Here's the scoop on indexing

ind_illo.top.jpg By Laura Lallos, contributor


(MONEY Magazine) -- The launch of the Vanguard 500 Index Fund in 1976 didn't just make it easier and cheaper to manage a basket of stocks. The first widely available index mutual fund ushered in an entirely new philosophy of investing -- one that said it's better simply to stand still and hold all the stocks in the market than to dart in and out of picks in a futile attempt to beat the averages.

Though "passive" investing was mocked at first, most traditional funds led by stock pickers simply haven't been able to keep pace with the indexes over the years.

So the fund industry -- Vanguard included -- did what you'd expect: It took this elegantly simple concept, copied it, altered it and made a mess.

There are now 325 index mutual funds and 1,053 index-tracking exchange-traded funds (which you buy and sell like stocks) to wade through, including ones targeting specific countries, industries, and niche strategies. Big on Malaysia? There's an ETF for that.

"Index evolution has become index pollution," scoffs investment adviser Rick Ferri. "The only reason some of these indexes are formed is to launch products against them."

But out of this chaos you can create a mix that's perfect for you, whether you want to keep things as simple as possible or design a long-term customized portfolio. And you can do it for very little money, because increased index competition has brought down investment fees.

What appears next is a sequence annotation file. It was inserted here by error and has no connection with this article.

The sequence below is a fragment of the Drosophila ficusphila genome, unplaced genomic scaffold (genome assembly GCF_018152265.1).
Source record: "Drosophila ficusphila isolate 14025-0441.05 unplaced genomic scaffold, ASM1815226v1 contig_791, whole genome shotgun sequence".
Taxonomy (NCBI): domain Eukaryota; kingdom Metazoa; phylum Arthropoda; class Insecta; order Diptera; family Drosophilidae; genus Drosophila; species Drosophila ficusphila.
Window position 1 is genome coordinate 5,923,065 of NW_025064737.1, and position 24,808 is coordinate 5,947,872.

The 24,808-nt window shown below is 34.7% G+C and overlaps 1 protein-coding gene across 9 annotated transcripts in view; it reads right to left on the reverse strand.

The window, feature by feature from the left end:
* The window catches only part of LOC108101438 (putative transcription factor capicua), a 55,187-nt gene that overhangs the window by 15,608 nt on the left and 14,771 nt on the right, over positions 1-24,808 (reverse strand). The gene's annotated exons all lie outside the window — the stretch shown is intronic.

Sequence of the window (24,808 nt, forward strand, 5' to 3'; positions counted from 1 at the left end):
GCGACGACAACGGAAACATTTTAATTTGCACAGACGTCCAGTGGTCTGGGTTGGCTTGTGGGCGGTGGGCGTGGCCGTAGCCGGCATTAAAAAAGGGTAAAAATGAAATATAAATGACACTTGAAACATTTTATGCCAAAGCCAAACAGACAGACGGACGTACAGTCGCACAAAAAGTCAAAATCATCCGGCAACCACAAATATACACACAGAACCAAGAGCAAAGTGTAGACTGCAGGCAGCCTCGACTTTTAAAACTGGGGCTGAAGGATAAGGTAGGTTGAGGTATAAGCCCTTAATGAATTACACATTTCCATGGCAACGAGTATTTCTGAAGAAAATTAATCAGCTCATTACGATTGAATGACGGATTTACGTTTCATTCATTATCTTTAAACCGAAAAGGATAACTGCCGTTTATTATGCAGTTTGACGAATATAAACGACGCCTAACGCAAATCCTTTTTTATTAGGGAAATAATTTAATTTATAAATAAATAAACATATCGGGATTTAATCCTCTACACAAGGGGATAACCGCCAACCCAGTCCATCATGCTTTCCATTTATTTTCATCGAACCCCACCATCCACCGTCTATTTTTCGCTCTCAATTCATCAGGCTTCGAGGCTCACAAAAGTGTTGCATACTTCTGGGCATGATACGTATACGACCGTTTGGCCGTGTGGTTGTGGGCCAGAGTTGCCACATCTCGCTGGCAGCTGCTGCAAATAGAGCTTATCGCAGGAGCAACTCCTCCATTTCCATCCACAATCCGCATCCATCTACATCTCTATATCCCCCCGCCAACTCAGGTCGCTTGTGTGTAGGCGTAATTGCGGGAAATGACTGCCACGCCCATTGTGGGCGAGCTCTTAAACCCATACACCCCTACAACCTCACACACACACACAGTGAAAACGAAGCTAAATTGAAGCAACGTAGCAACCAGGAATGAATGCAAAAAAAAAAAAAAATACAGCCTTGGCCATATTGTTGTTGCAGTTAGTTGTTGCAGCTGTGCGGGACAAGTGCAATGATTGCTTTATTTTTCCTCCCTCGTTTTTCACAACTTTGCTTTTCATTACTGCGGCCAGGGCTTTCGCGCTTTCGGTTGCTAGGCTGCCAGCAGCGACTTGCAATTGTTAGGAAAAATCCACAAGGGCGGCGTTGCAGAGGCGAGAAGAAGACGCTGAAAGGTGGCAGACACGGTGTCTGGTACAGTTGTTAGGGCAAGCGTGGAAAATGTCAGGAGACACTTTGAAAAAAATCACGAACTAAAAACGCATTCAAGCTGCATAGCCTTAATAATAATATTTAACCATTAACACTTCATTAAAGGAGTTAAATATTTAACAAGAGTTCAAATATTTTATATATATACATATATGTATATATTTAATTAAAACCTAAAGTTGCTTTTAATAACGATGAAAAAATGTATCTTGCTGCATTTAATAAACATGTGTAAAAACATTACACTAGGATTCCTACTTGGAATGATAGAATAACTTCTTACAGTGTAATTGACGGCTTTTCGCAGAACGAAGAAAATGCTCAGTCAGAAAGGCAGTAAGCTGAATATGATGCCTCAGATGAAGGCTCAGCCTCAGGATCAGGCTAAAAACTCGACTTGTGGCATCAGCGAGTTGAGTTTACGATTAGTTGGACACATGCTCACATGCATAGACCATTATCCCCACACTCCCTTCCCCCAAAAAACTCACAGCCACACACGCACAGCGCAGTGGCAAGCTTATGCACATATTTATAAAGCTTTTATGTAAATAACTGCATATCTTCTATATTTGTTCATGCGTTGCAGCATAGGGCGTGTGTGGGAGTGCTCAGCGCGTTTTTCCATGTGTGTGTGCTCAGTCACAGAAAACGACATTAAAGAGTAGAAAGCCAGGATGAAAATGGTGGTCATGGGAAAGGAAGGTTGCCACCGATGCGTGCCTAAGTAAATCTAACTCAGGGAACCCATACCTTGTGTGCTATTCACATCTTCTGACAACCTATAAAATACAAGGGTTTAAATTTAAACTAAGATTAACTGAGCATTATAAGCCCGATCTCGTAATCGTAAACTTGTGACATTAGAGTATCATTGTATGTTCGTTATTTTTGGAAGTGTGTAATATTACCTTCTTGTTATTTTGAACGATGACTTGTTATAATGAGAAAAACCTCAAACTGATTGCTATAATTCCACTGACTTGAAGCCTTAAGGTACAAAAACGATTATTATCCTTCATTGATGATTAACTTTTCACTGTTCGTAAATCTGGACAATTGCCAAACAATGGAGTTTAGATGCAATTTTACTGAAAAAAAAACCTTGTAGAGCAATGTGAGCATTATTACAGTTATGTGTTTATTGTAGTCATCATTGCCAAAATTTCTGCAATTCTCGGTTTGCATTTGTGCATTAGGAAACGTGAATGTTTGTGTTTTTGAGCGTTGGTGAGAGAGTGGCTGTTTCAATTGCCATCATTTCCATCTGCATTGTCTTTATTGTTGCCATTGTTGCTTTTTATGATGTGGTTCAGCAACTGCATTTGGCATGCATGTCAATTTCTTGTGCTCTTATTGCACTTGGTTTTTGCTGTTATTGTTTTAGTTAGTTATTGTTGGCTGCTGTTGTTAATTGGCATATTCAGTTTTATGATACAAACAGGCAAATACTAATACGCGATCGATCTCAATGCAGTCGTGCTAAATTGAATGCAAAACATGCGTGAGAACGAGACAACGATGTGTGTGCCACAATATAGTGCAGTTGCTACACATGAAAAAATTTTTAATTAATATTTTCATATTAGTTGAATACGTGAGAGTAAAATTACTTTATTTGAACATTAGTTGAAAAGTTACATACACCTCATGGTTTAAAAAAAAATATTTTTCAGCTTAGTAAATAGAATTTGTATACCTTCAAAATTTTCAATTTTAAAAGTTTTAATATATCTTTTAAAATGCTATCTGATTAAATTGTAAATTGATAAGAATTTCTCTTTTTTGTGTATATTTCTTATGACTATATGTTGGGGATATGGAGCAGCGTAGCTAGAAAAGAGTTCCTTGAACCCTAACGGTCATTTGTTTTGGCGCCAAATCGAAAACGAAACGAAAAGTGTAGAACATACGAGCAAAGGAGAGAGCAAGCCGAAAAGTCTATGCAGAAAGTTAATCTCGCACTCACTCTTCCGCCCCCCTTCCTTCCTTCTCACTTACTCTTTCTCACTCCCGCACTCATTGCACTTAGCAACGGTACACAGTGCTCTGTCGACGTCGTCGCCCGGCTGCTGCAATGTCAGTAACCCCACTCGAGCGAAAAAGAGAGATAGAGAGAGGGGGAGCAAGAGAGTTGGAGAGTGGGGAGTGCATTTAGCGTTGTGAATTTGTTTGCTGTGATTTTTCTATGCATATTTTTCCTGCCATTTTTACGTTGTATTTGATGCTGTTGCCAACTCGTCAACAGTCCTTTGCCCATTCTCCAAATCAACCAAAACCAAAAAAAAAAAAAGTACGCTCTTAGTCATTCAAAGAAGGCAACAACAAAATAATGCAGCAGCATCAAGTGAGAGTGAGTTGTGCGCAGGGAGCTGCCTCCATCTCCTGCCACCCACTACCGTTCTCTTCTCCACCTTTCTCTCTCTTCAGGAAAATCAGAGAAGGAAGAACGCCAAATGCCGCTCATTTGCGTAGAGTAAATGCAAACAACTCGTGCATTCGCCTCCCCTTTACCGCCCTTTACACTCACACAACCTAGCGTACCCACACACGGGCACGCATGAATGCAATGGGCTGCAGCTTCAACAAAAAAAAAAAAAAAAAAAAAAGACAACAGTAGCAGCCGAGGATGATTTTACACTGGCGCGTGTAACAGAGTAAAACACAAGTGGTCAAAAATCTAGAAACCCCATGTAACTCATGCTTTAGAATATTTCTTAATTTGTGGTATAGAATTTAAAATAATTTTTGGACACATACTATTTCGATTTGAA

So if you think there's nothing wrong with good old-fashioned indexing, all you have to do is stick with a portfolio that's as easy as one, two, three -- that is, one total U.S. stock market fund, a total international stock fund, and a total bond portfolio. The cost can be less than $20 per $10,000 invested.

On the other hand, you might feel that an index portfolio, as simple and inexpensive as it is, needs tweaking to be right for you. Maybe because of your job you're overexposed to a particular sector. Or you've inherited investments that tilt your asset allocation in one direction. If that's the case, there are ways to use targeted index funds to balance out your portfolio.

Finally, you might be put off by some of the features of index funds, like the fact that most are biased toward bigger stocks and tend to become overweighted in whatever sector of the market is running the hottest. Even here, you can use some of these new offerings to address your concerns.

The bottom line: Despite Wall Street's best efforts to muck up things, there's no excuse not to index anymore.  To top of page

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